The University of California cannot afford to be quite the institution it has been for decades: the provider of an easily affordable yet world-class higher education for California's top high school graduates. Tuition is rising frighteningly fast, possibly to more than $12,000, compared with about $8,000 just three years ago. And now even the "California" part has been somewhat diminished as the university system offers spots to more nonresidents in order to receive the extra tuition money they pay.
The changes, painful as they are, are justifiable ways to cope with reduced funding while preserving UC's reputation. Tuition increases and enrollment patterns can be easily reversed, at least theoretically, when the economy improves, but it would take decades to rebuild a respected name and illustrious faculty once those were gone.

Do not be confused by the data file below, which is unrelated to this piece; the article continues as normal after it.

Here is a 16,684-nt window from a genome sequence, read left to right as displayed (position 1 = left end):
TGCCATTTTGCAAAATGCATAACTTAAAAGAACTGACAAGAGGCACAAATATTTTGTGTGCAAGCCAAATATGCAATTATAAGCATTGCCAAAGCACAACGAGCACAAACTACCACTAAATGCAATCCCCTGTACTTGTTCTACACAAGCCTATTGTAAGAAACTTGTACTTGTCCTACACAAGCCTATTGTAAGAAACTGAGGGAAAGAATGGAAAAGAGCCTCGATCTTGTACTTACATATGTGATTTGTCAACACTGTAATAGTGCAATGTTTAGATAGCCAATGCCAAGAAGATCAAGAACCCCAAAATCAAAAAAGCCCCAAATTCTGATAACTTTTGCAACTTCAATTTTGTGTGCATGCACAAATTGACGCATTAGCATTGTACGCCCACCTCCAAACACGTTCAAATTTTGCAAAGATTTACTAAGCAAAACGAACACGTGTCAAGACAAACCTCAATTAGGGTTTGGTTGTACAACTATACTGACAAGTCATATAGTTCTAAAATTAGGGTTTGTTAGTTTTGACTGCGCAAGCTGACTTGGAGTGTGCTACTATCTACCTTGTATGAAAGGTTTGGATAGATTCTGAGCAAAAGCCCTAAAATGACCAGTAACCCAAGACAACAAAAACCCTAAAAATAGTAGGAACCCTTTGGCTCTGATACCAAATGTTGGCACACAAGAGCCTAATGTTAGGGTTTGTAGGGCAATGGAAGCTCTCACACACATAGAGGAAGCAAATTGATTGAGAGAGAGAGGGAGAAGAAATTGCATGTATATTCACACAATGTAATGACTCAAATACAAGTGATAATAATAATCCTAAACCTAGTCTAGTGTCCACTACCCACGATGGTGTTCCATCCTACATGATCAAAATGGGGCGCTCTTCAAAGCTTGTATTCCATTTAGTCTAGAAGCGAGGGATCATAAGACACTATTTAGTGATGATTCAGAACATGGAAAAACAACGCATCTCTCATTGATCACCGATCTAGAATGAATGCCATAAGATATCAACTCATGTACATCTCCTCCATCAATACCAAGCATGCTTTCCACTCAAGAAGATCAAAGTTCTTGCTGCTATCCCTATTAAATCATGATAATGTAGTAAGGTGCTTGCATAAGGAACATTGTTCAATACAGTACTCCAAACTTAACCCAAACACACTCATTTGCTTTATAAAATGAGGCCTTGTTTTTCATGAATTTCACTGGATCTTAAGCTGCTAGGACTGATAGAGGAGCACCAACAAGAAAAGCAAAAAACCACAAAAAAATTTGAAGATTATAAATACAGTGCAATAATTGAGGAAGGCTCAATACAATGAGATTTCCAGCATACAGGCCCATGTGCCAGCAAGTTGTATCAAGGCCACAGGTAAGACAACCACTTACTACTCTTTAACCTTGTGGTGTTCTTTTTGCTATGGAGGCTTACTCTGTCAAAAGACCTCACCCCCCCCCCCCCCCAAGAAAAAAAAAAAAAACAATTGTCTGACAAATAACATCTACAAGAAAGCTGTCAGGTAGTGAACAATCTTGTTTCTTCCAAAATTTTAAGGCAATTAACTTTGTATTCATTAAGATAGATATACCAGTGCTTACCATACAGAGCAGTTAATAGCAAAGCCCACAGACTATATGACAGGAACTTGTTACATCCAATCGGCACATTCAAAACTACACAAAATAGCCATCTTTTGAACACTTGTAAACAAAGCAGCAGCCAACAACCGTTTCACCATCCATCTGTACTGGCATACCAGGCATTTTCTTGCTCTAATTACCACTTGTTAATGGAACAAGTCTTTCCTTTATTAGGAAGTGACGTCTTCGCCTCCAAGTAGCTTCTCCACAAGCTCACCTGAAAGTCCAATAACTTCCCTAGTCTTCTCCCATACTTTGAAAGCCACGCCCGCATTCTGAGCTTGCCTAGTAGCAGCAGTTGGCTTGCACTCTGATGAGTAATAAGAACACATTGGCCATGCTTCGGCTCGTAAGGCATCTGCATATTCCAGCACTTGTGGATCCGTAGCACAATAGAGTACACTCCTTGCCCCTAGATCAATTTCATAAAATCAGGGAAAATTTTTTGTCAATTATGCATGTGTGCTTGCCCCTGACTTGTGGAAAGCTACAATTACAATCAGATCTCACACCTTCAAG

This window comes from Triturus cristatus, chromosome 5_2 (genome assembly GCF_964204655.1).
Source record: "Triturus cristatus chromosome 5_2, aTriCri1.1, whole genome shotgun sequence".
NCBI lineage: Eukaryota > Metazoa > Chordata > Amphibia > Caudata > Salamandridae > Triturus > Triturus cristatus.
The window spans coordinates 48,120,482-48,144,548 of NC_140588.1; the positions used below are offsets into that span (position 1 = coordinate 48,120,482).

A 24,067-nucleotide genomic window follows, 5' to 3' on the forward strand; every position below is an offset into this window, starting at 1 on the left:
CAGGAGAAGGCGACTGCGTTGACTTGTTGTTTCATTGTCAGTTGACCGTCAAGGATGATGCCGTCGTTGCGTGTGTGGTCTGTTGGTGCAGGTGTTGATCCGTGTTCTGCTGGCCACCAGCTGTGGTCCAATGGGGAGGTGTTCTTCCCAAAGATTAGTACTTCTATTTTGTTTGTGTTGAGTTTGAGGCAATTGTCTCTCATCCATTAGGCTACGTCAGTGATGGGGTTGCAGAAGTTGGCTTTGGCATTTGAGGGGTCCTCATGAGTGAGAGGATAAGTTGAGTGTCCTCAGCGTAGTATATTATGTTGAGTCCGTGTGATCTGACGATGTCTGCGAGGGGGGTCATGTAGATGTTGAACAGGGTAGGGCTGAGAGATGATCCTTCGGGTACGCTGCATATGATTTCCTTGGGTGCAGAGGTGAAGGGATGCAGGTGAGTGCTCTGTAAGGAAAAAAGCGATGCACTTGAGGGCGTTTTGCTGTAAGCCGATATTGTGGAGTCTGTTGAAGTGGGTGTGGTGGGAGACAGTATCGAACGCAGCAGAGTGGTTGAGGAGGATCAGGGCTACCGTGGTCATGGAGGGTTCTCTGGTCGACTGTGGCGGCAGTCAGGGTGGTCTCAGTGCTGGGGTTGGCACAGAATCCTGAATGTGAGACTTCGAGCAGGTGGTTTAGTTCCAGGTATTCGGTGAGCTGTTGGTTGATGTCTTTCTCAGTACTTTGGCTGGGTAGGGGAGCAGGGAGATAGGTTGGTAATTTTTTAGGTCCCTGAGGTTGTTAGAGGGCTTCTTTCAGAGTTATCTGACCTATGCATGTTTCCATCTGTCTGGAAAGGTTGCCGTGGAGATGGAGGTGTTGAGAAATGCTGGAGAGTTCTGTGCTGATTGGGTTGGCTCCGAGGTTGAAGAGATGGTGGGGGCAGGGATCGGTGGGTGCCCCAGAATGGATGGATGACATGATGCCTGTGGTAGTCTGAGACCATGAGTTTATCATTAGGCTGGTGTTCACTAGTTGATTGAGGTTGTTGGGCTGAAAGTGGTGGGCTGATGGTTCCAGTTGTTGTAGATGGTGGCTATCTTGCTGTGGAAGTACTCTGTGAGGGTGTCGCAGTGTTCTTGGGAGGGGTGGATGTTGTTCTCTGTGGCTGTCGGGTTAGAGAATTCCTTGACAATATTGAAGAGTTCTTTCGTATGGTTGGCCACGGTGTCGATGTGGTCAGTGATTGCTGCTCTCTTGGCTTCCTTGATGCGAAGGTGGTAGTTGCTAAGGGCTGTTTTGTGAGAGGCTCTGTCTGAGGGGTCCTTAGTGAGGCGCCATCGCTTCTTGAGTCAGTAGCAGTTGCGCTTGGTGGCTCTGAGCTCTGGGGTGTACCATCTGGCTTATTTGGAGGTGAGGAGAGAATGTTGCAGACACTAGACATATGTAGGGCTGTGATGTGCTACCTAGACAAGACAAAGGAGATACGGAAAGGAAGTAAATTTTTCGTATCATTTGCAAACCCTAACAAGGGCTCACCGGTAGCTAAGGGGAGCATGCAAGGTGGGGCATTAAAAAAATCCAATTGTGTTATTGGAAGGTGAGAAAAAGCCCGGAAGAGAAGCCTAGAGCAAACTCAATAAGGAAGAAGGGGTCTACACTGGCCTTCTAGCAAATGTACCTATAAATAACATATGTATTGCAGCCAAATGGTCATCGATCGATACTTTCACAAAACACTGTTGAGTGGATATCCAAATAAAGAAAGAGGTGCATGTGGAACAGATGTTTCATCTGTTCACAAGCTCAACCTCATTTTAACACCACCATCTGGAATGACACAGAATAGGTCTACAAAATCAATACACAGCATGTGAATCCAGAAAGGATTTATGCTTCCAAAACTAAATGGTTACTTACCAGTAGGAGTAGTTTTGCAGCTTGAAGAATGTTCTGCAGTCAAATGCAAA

UC enrollment officials say that the big increase in nonresident undergraduates — who will make up 12.3% of this fall's freshman enrollment, compared with 8% last year — does not affect California students because UC accepted just as many of them as last year. That's true overall, but there's more at stake than overall admissions numbers. At UC Berkeley, which is well known outside the state and around the world, almost a third of the new freshmen will be from out of state. Meanwhile, the number of California students admitted to the Berkeley freshman class for this fall has decreased by close to 1,900 compared with two years ago, while the number of out-of-state and foreign students has increased by about 2,500. In other words, significantly fewer California students can find a place at one of UC's most popular campuses.